It was a winter extended by the cold realities of a lockout, but the 2022 baseball season is rapidly approaching. Given the vagaries of the scheduling and how rapidly everything has to happen, it would be easy to let some traditions go by the wayside. Not in this space! Playing Pepper returns for its 14th season with the assistant of some great bloggers and podcasters who rose to the challenge of the time crunch. There’s a lot of things to sort out so let’s stretch, get ready and play some Pepper! If you want to keep up with the Giants during the season, I’ve created a Twitter list using the recommendations of our contributors and some other options as well. You can follow that here!
An excellent and surprising year by the team by the bay ended with a bit of a sour note losing to the hated Dodgers in the playoffs. Even that downbeat couldn’t overshadow what the Giants had accomplished. Now for the hard part, doing it again. Is it possible? Let’s see what the experts are saying!
|Michael Saltzman||Around the Foghorn||RoundTheFoghorn|
|Craig Vaughn||THE San Francisco Giants Blog||1flapdown77|
|Richard Dyer||The Giants Cove|
C70: Not including lockout issues, tell me about San Francisco’s offseason. What did you like about it, what didn’t you like about it, was there something you were hoping for that didn’t happen?
Michael: The Giants did the bare minimum. They resigned Anthony DeScalfani and Alex Wood and added Alex Cobb. They let Kevin Gausman walk and didn’t replace him. (EDIT: The Giants did wind up adding Carlos Rondon to replace Gausman. We will see if that’s enough.) That puts a lot of pressure and expectations on Logan Webb. They really don’t have internal candidates if and when there are any injuries to starting pitchers.
They also haven’t added enough to their lineup. They lost Kris Bryant and Buster Posey and haven’t replaced them with anyone. If they go into 2022 without a better option at catcher or in the outfield, they will again be asking for a lot from youngsters. Joey Bart catching and Heliot Ramos in the outfield could happen and could be great, but is unlikely. Farhan Zaidi has always tried to build a team of depth and the Giants are lacking depth right now.
Craig: What I liked about the off season was….they did nothing. The single worst thing a team can do is sign a big bonanza free agent. It’s lazy GMing. Makes the owner and the fans feel good in the moment but those guys rarely pay off (at least compared to what they get paid). Let’s see what Farhan does with the mid level guys. I’m expecting a lot of action in this upcoming short free agent window.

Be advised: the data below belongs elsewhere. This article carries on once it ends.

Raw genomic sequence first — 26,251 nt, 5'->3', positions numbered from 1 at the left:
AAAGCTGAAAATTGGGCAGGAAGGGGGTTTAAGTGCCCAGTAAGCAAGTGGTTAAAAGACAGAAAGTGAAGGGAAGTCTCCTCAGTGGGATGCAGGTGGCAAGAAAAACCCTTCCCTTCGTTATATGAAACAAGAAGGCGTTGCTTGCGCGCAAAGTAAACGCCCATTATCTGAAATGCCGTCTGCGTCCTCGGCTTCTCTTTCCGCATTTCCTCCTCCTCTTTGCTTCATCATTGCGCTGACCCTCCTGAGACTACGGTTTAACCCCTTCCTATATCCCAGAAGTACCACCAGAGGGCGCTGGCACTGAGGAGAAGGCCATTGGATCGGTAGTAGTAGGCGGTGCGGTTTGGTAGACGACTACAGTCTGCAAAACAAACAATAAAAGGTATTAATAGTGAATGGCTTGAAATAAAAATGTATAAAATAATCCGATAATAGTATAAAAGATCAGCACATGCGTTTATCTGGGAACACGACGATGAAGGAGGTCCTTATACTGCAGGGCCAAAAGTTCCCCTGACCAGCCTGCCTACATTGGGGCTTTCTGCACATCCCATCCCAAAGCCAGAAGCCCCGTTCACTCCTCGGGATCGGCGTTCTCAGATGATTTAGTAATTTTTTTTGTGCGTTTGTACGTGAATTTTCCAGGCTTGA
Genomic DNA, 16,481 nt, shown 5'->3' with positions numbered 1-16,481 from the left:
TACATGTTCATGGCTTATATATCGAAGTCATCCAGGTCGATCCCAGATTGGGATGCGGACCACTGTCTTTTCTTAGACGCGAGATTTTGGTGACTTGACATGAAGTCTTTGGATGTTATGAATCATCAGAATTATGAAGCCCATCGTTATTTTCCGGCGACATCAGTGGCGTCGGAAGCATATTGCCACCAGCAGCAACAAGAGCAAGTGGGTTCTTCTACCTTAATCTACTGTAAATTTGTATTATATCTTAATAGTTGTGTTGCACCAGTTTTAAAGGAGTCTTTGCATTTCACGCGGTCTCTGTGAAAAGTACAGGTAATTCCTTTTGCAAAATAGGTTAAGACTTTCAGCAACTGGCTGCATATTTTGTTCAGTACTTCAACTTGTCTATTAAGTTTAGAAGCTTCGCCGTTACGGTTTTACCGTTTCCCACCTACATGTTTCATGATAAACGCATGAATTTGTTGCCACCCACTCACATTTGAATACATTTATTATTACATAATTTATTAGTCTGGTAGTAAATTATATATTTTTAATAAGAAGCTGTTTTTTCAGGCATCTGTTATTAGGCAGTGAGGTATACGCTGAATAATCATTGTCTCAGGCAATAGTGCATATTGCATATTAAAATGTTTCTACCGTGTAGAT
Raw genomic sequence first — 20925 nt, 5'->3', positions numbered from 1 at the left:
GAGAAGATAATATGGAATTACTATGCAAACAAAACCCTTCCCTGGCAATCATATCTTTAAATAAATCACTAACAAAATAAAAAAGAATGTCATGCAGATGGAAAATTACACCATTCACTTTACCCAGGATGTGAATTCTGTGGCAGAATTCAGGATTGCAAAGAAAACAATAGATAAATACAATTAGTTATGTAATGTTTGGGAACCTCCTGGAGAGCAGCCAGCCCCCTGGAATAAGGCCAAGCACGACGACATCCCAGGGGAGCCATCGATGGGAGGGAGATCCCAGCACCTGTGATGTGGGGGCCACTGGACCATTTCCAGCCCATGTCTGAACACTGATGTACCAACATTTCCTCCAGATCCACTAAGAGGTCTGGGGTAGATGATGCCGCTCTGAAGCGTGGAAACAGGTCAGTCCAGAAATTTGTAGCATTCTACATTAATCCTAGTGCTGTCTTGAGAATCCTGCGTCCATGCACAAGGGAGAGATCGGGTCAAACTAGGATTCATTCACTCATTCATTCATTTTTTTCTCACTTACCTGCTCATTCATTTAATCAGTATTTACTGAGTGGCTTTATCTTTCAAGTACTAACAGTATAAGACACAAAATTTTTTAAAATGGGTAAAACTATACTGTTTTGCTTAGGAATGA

Richard: While the San Francisco Giants’ 2021 season (107-55) was a pleasant surprise, it also set up expectations for the organization in 2022. Specifically, would the Giants use their financial might as one of the MLB’s wealthiest franchises to retain key performers from 2021 and also add several high impact free agents to the everyday roster.
They did not retain free agent RHP Kevin Gausman (who went to the Blue Jays), perhaps their best player in 2021, and their top free agent signings this off-season were LHP Carlos Rodon (3 yrs/$44 million) and RHP Anthony DeSclafani (3 yrs/$36m). The team also did not get the right-handed power bat they need in the outfield and may have to address their catching needs mid-season. So, no big splashes this off-season (and the fact that they apparently were in on free agent shortstop Trevor Story is meaningless—they have the resources to sign Story if they really wanted him).
From the moves the team made this pre-season it looks like they decided that 2022 was just not going to be an “all-in” year.
C70: There were a lot of articles written about the somewhat surprising success of the Giants last season. In your opinion, what was the most important factor in their record and can it happen again, at least in some regard?
Michael: Depth was the main reason for their success. They had the most talented 40 man roster in decades. Their 26 man roster wasn’t always the same 26 and that’s because baseball is a constant shuffle. Injuries will always happen and when they did, the Giants always had major league talent to step in. They had depth in the bullpen and in the starting rotation and they had depth in the lineup on both sides of the plate.